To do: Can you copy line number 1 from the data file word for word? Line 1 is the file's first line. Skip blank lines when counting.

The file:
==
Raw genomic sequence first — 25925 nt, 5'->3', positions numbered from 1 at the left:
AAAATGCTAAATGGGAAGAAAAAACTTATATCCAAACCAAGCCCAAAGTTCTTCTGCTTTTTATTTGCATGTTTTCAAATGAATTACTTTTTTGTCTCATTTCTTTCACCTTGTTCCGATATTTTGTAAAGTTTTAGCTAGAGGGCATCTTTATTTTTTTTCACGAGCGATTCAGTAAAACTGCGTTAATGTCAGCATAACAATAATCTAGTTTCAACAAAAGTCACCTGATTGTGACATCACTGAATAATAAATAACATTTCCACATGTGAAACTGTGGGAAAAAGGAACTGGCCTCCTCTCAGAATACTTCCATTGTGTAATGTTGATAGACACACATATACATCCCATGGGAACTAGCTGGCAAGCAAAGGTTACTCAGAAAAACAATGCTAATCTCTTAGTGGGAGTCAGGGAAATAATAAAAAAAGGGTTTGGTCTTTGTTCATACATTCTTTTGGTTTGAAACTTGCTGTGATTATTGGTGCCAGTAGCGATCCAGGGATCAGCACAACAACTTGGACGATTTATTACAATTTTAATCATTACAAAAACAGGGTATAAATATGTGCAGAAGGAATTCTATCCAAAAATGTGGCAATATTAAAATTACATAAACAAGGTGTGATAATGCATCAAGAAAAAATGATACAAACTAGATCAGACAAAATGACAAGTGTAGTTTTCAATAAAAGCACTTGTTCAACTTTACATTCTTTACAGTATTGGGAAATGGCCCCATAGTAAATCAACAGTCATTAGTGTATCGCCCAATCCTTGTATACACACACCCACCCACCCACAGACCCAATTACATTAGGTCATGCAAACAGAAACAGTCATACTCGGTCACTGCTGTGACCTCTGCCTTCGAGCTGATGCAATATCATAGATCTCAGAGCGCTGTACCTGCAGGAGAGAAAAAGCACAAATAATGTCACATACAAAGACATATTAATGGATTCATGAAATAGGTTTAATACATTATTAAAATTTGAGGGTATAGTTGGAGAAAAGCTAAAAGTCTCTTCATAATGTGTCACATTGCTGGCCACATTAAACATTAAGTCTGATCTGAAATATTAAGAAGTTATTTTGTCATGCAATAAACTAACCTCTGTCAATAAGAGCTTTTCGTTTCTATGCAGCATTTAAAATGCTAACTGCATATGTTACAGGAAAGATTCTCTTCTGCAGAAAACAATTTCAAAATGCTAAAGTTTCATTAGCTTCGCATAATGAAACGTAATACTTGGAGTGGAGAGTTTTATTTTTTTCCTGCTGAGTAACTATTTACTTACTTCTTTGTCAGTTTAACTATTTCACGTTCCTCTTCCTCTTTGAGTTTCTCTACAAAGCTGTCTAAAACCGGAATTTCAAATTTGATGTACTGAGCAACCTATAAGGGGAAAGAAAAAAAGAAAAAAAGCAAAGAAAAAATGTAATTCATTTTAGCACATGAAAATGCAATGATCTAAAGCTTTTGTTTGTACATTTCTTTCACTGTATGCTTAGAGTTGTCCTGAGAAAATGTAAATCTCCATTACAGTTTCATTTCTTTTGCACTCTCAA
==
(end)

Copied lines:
Raw genomic sequence first — 25925 nt, 5'->3', positions numbered from 1 at the left: